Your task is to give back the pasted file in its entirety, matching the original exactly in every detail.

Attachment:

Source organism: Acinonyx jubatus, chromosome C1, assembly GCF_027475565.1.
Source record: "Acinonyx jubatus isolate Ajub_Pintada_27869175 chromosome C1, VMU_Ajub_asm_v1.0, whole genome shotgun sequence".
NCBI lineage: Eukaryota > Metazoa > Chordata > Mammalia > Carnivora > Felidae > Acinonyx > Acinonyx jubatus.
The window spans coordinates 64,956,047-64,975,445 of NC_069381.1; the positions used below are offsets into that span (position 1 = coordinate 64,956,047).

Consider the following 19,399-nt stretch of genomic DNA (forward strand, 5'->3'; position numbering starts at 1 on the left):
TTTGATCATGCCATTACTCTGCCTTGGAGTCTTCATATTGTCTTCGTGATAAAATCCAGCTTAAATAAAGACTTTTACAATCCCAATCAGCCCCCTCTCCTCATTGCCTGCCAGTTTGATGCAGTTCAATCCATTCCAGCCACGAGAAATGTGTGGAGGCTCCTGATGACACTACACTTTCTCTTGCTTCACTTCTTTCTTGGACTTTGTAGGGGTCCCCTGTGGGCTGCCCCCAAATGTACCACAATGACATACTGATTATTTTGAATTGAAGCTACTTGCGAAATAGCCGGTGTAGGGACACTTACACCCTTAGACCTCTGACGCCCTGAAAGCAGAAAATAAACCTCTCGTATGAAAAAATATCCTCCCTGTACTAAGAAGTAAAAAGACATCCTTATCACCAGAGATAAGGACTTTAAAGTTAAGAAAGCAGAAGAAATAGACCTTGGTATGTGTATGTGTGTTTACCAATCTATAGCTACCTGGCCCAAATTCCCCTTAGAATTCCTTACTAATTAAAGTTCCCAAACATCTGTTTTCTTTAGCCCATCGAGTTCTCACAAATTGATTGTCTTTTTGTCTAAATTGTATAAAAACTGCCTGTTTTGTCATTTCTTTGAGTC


Source organism: Acinonyx jubatus, chromosome C1, assembly GCF_027475565.1.
Source record: "Acinonyx jubatus isolate Ajub_Pintada_27869175 chromosome C1, VMU_Ajub_asm_v1.0, whole genome shotgun sequence".
NCBI lineage: Eukaryota > Metazoa > Chordata > Mammalia > Carnivora > Felidae > Acinonyx > Acinonyx jubatus.
The window spans coordinates 64,956,047-64,975,445 of NC_069381.1; the positions used below are offsets into that span (position 1 = coordinate 64,956,047).

Consider the following 19,399-nt stretch of genomic DNA (forward strand, 5'->3'; position numbering starts at 1 on the left):
TTTGATCATGCCATTACTCTGCCTTGGAGTCTTCATATTGTCTTCGTGATAAAATCCAGCTTAAATAAAGACTTTTACAATCCCAATCAGCCCCCTCTCCTCATTGCCTGCCAGTTTGATGCAGTTCAATCCATTCCAGCCACGAGAAATGTGTGGAGGCTCCTGATGACACTACACTTTCTCTTGCTTCACTTCTTTCTTGGACTTTGTAGGGGTCCCCTGTGGGCTGCCCCCAAATGTACCACAATGACATACTGATTATTTTGAATTGAAGCTACTTGCGAAATAGCCGGTGTAGGGACACTTACACCCTTAGACCTCTGACGCCCTGAAAGCAGAAAATAAACCTCTCGTATGAAAAAATATCCTCCCTGTACTAAGAAGTAAAAAGACATCCTTATCACCAGAGATAAGGACTTTAAAGTTAAGAAAGCAGAAGAAATAGACCTTGGTATGTGTATGTGTGTTTACCAATCTATAGCTACCTGGCCCAAATTCCCCTTAGAATTCCTTACTAATTAAAGTTCCCAAACATCTGTTTTCTTTAGCCCATCGAGTTCTCACAAATTGATTGTCTTTTTGTCTAAATTGTATAAAAACTGCCTGTTTTGTCATTTCTTTGAGTC